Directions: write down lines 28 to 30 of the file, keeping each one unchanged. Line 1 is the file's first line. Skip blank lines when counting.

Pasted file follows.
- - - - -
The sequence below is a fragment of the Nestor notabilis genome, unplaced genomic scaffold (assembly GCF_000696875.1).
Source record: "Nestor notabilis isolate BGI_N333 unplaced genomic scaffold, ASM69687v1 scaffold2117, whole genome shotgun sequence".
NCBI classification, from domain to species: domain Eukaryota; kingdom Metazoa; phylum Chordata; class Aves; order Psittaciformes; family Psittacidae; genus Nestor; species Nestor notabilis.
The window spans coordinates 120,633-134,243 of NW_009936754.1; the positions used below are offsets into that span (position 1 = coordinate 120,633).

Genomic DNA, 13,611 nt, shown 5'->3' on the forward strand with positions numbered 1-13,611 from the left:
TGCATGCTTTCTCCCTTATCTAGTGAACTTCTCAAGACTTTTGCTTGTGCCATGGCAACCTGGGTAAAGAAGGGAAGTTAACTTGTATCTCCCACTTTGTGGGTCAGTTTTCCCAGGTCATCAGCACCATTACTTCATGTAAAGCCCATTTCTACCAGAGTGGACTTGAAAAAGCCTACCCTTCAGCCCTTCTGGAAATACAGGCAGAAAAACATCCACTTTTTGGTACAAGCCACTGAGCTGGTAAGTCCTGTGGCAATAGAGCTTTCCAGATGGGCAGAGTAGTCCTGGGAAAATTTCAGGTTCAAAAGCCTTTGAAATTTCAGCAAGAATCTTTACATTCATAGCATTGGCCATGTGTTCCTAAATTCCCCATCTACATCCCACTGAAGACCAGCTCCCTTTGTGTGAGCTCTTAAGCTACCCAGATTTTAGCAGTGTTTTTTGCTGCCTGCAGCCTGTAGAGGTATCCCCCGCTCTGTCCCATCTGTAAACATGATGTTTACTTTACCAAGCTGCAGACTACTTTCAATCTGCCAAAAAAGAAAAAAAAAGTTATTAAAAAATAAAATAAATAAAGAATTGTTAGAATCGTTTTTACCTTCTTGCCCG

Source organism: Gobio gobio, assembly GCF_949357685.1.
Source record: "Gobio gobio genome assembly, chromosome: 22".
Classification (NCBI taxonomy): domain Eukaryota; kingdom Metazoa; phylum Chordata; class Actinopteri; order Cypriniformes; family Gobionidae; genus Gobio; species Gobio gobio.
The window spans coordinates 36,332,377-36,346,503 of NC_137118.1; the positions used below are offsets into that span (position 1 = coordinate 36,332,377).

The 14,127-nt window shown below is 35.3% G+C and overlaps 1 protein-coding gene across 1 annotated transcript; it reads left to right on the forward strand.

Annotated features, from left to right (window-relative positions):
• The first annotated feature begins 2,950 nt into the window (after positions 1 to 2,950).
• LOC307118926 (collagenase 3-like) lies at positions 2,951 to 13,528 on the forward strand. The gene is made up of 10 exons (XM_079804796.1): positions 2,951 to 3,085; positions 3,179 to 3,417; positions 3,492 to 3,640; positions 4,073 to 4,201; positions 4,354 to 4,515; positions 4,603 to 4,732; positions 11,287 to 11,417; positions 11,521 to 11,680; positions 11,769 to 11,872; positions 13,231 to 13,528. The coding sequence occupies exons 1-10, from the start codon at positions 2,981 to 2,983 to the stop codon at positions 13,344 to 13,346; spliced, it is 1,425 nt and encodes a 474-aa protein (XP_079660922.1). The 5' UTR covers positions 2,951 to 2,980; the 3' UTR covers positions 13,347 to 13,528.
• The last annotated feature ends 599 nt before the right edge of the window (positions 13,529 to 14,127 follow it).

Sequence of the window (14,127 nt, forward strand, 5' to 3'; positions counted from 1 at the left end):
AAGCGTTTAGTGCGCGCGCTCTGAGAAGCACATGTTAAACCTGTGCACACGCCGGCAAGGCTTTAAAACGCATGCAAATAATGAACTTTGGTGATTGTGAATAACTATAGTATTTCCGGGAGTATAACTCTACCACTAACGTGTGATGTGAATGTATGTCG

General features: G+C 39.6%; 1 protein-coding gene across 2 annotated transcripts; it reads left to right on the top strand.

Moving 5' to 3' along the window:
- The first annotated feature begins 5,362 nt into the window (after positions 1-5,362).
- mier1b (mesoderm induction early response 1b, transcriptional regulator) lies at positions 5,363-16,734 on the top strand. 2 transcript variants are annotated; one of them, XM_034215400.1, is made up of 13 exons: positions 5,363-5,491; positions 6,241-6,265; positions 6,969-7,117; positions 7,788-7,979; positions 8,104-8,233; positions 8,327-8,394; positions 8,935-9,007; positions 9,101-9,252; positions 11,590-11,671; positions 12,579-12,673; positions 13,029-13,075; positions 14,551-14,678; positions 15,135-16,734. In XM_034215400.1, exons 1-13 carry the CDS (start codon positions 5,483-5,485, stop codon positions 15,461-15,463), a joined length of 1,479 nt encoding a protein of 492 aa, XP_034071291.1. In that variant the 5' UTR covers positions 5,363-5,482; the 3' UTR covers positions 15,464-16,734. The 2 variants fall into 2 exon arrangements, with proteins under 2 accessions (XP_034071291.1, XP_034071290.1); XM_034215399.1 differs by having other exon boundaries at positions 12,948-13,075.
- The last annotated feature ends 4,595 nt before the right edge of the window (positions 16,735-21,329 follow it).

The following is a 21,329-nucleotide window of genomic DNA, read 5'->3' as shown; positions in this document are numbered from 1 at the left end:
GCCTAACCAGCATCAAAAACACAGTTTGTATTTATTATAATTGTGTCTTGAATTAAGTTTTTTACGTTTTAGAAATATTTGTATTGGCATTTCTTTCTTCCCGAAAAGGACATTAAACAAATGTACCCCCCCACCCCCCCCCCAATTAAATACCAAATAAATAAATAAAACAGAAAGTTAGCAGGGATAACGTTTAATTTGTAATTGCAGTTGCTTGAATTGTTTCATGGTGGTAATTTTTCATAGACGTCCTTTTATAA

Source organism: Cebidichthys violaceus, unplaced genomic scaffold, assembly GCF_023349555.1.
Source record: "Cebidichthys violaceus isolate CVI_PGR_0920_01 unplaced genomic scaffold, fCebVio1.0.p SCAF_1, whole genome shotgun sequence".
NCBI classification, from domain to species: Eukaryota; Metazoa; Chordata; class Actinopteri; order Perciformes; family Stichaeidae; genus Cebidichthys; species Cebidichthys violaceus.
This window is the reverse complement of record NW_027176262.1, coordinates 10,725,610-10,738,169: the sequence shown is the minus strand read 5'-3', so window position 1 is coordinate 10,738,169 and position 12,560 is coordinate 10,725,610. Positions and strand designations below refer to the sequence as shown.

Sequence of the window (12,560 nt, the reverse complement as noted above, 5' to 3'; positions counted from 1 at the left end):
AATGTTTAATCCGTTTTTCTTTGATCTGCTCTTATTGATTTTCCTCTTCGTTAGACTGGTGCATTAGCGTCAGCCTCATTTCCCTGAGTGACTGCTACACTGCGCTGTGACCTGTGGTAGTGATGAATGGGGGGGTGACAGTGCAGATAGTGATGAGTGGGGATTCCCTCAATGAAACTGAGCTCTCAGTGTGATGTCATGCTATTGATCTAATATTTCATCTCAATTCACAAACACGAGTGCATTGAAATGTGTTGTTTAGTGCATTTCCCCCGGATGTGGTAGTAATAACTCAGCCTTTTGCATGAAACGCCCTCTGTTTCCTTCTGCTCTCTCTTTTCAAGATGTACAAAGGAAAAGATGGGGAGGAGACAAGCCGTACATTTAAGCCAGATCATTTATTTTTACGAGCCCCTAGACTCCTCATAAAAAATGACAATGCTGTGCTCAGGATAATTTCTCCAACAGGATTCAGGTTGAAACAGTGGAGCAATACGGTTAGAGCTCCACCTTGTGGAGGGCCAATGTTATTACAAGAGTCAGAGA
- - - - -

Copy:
This window is the reverse complement of record NW_027176262.1, coordinates 10,725,610-10,738,169: the sequence shown is the minus strand read 5'-3', so window position 1 is coordinate 10,738,169 and position 12,560 is coordinate 10,725,610. Positions and strand designations below refer to the sequence as shown.

Sequence of the window (12,560 nt, the reverse complement as noted above, 5' to 3'; positions counted from 1 at the left end):
AATGTTTAATCCGTTTTTCTTTGATCTGCTCTTATTGATTTTCCTCTTCGTTAGACTGGTGCATTAGCGTCAGCCTCATTTCCCTGAGTGACTGCTACACTGCGCTGTGACCTGTGGTAGTGATGAATGGGGGGGTGACAGTGCAGATAGTGATGAGTGGGGATTCCCTCAATGAAACTGAGCTCTCAGTGTGATGTCATGCTATTGATCTAATATTTCATCTCAATTCACAAACACGAGTGCATTGAAATGTGTTGTTTAGTGCATTTCCCCCGGATGTGGTAGTAATAACTCAGCCTTTTGCATGAAACGCCCTCTGTTTCCTTCTGCTCTCTCTTTTCAAGATGTACAAAGGAAAAGATGGGGAGGAGACAAGCCGTACATTTAAGCCAGATCATTTATTTTTACGAGCCCCTAGACTCCTCATAAAAAATGACAATGCTGTGCTCAGGATAATTTCTCCAACAGGATTCAGGTTGAAACAGTGGAGCAATACGGTTAGAGCTCCACCTTGTGGAGGGCCAATGTTATTACAAGAGTCAGAGA